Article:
Who are you and how did you become interested in energy technology?
I have always been interested in math and physics, and during my years at NTNU I also became fascinated with the shipping industry. I wanted to work with something tangible and large scale, and when I landed a job with Statoil, as it was called then, I was excited to get to combine the largest industry in the country with shipping.
What is your role at work?
Being part of the graduate programme, I shuffle around between roles. So I worked in technical ship management during my first year, and now I’m on shuttle tanker operations. We optimise the tankers delivering crude oil from the offshore fields to the market.
What are the most important concepts in energy technology?
I’m not exactly sure when it comes to energy technology in general. But I think the most important concept in shipping is understanding your market and your commodity, and then optimising the fleet to maximise value and minimise cost.
Why is this exciting?
Because it’s so simple, and yet so complex, and it’s an industry that deals with large sums, many cultures and unpredictability. This makes the challenges seemingly impossible to solve. But the market embraces good, commercially viable solutions, which means that disruptive technology can change the game completely.
What do you think are the most interesting controversies?
One of the major challenges facing the shipping industry is adapting to a low carbon future. It’s a global industry that entails a lot of stakeholders, making it a challenge to implement change. Additionally, the margins are slim, making it tough to be a first-mover and take the risk of testing new technologies. The vessels travel all over the world, so standardisation and cooperation are key. However, incentives vary considerably, so it’s tricky to gradually implement positive change while maintaining a level playing field.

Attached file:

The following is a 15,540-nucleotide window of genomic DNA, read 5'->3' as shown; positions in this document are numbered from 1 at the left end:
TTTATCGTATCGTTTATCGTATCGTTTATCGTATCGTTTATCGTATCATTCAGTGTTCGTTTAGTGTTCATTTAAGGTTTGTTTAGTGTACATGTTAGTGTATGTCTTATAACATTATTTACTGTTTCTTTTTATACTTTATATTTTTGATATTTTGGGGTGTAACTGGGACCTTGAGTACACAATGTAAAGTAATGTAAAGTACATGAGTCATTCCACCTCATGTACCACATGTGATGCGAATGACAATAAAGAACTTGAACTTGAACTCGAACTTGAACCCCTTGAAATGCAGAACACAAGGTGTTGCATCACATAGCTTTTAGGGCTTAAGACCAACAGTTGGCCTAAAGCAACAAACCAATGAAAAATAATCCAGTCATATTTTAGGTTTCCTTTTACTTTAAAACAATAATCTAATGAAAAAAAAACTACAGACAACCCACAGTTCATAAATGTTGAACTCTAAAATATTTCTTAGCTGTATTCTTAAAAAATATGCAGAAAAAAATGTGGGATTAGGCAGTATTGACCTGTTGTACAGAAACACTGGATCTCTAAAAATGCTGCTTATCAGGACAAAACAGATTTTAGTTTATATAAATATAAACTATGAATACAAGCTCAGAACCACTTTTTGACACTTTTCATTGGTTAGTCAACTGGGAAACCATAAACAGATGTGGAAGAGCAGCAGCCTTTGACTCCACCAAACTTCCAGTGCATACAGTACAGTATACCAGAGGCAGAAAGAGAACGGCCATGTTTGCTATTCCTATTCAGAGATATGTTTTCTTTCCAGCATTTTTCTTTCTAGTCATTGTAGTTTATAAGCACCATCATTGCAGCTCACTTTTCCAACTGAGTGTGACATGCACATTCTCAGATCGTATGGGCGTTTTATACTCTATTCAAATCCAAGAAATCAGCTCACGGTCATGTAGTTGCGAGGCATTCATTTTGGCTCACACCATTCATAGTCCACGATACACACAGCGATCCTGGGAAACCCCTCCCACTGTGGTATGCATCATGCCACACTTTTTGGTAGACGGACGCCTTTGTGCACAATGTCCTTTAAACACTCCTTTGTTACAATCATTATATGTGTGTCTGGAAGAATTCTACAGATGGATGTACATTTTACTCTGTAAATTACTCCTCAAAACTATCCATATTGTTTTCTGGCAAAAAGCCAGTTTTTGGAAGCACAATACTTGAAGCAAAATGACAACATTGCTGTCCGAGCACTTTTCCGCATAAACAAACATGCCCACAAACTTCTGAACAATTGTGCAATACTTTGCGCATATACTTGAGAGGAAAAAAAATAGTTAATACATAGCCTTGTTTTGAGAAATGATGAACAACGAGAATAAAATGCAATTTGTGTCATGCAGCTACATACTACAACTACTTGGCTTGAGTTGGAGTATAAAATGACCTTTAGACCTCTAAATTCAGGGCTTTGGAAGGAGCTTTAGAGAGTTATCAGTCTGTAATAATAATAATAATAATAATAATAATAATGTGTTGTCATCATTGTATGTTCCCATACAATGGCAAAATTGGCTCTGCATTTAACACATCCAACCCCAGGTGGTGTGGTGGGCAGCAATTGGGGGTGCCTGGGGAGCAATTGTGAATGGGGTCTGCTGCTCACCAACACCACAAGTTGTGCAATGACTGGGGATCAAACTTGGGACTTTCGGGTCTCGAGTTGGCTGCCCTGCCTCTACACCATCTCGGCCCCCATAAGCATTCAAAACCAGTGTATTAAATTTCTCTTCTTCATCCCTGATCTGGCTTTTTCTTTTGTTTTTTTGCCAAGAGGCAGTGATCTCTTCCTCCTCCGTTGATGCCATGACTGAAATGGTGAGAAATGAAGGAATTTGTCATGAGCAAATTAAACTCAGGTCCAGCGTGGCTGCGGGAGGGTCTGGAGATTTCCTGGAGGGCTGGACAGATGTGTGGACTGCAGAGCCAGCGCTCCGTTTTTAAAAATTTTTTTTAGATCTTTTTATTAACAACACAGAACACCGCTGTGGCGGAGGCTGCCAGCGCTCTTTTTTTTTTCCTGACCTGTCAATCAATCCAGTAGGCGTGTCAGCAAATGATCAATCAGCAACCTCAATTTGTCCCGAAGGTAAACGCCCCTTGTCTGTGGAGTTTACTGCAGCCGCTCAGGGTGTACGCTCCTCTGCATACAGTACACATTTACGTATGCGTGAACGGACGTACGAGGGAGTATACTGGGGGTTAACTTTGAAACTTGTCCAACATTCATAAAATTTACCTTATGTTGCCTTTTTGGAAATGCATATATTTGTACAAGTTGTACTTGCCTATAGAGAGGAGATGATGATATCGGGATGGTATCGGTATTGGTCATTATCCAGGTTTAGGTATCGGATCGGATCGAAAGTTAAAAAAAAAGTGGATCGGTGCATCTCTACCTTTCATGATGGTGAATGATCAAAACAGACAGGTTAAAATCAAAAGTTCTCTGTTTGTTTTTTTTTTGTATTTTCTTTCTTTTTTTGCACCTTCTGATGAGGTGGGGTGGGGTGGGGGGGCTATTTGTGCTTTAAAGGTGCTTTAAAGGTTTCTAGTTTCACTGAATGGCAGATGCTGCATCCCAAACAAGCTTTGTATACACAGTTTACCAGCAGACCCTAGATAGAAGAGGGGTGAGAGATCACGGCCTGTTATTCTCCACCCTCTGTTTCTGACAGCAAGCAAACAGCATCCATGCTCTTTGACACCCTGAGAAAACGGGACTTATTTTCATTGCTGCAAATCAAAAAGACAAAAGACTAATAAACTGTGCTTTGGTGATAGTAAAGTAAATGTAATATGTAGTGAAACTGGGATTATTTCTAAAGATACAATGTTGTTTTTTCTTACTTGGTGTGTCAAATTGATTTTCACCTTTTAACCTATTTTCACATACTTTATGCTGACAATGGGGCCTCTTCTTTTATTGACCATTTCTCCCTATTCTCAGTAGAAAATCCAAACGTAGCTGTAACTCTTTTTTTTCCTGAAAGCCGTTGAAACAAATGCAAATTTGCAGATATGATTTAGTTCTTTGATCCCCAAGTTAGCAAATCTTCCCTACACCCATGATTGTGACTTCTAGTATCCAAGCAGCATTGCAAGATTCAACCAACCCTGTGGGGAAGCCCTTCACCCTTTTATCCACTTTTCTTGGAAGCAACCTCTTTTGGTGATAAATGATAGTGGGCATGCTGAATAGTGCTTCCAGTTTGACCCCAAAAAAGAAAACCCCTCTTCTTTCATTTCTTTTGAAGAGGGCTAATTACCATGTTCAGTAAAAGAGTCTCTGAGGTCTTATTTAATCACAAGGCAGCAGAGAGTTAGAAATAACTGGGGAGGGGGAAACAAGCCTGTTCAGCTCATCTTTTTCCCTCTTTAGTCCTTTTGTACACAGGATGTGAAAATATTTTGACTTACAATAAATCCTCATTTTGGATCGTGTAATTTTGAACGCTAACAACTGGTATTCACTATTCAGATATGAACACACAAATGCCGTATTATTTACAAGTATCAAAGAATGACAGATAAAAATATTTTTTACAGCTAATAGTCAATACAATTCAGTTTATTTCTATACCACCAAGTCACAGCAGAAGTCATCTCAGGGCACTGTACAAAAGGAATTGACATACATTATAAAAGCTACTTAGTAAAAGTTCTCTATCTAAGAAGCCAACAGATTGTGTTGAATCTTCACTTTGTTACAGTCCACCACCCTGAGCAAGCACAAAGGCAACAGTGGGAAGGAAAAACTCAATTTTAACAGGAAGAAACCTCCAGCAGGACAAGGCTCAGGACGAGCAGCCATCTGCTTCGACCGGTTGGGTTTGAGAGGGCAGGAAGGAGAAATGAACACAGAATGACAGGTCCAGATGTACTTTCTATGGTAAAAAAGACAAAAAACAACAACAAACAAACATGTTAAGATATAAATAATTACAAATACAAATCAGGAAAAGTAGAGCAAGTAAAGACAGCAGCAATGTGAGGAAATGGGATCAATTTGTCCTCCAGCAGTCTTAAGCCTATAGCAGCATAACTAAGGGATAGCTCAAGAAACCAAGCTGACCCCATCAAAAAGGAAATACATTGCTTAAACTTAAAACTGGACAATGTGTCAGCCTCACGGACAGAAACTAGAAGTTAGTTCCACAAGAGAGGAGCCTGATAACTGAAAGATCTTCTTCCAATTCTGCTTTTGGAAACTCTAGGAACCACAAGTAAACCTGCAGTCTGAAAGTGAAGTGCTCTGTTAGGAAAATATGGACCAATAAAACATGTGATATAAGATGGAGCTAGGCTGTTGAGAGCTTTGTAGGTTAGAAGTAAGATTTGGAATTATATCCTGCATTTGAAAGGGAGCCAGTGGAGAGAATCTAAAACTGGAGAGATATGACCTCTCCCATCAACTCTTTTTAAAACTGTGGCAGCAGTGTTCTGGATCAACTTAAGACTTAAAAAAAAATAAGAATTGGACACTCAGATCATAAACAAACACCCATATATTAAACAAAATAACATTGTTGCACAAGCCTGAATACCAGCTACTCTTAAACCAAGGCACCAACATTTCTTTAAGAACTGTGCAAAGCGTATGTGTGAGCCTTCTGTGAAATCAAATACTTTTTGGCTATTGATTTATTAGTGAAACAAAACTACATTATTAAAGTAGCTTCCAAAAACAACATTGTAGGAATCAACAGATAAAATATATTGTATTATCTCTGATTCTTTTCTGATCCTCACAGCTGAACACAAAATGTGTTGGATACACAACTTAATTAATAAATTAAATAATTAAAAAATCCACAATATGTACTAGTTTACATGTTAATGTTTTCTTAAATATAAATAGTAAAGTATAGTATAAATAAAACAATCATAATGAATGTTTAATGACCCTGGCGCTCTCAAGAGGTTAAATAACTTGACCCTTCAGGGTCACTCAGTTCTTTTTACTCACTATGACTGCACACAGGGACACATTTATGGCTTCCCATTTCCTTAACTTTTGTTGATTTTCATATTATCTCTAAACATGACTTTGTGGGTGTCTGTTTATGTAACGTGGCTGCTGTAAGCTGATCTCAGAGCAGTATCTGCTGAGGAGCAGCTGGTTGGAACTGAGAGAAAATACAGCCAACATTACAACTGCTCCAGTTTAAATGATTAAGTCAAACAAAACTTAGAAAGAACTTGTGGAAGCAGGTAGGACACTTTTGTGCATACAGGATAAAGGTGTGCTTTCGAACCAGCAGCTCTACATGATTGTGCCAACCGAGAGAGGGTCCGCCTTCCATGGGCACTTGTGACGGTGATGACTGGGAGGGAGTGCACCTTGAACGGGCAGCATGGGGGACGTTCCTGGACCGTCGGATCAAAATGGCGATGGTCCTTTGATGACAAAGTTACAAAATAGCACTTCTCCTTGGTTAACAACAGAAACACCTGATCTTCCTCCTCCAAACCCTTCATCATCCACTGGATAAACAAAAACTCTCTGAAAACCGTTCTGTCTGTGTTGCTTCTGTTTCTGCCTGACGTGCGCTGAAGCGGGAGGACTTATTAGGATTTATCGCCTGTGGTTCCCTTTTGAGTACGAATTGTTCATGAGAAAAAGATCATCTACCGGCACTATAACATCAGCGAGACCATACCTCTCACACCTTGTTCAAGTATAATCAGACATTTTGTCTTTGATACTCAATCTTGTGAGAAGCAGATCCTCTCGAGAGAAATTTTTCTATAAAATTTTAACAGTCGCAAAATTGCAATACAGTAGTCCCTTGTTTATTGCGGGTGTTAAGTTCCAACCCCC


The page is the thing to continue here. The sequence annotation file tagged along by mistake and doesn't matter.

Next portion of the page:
What is your own favourite example of energy technology?
I am very interested in CCS and hydrogen as a fuel. Long-haul shipping requires vast amounts of energy, making conventional batteries unsuitable.
Is there anything we do particularly well in Norway in relation to energy technology?
In shipping we are frontrunners in new technology, particularly with respect to batteries and hybrids for ferries and shorter voyages. We are also good at optimising offshore vessels and providing redundancy.
What do you think is the most important takeaway from our conversation?
We must dare to look for the disruptive technologies.
Samle deg med en venn eller en kollega for å se om du klarer å svare på spørsmålet nedenfor.
Spørsmål:Name one thing that you remember from Sylvia and Ragni’s conversation about the complex shipping industry in Europe.
Want to show off this case to your friends and coworkers?Download summary (Available soon)